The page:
Solar Impulse 2 will be the first solar powered airplane to across the world this summer. The single seater Swiss creation will take off from Masdar City in the United Arab Emirates for a 5 month journey around the world beginning this March. Constructed of carbon fiber and solar panels, Solar Impulse 2 is capable of flying during the day and night at a relaxed 140 miles/hour. The lightweight craft is bigger than a Boeing 747 and weighs the same as a minivan according to inventor and pilot Bertrand Piccard. A team of close to 90 engineers and technicians have been led by engineer Andre Borschberg and Piccard for the better part of the past 12 years to develop the plane.
“Since it’s the first time anyone has attempted this, there’s no benchmark, nobody to copy, nothing that exists in the field. We’ve had to invent the technology, the strategy, the process—and basically, anything could go wrong,” Piccard said.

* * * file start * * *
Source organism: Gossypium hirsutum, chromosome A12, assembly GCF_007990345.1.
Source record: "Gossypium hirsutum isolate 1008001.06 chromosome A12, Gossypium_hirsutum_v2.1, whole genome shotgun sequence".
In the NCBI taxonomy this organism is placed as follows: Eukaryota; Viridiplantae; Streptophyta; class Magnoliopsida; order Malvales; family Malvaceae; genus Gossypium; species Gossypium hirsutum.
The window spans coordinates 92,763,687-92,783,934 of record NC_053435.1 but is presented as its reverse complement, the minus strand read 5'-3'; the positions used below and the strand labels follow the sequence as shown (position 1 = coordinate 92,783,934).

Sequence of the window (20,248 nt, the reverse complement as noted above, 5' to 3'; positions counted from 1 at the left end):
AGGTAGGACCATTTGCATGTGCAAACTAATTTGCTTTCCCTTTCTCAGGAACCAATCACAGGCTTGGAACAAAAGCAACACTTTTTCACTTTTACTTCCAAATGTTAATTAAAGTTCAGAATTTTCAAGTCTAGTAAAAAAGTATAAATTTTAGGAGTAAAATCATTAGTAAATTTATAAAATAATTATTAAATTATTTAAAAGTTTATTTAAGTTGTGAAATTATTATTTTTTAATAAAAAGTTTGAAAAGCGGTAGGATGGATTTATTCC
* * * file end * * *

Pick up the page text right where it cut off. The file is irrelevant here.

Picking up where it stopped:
The plane will be manned by Piccard and Borschberg throughout the 35,000 km flight, with the pilots alternating over 12 legs. Flying the aircraft is a uniquely challenging feat. The plane is particularly sensitive to weather changes, inertia, and turbulence because of its light weight. As a result, the pilots must be especially vigilant over the course of the flight. Though the plane can theoretically fly on indefinitely, provided that agreeable weather allows for recharging of onboard solar powered batteries, pilots could last for a maximum of five days inside the craft. The cockpit acts as both a nap pod, with a seat that stretches out flat, and a bathroom, with a toilet under the seat.
“Today, we can save 50 per cent of the world’s energy using clean technologies. We can create jobs, make profits, build a better future and give hope to people. That’s what I want this flight to do,” says Piccard.
Read More – Solar Impulse 2: Around the World in 150 Days (Macleans, Rosemary Counter)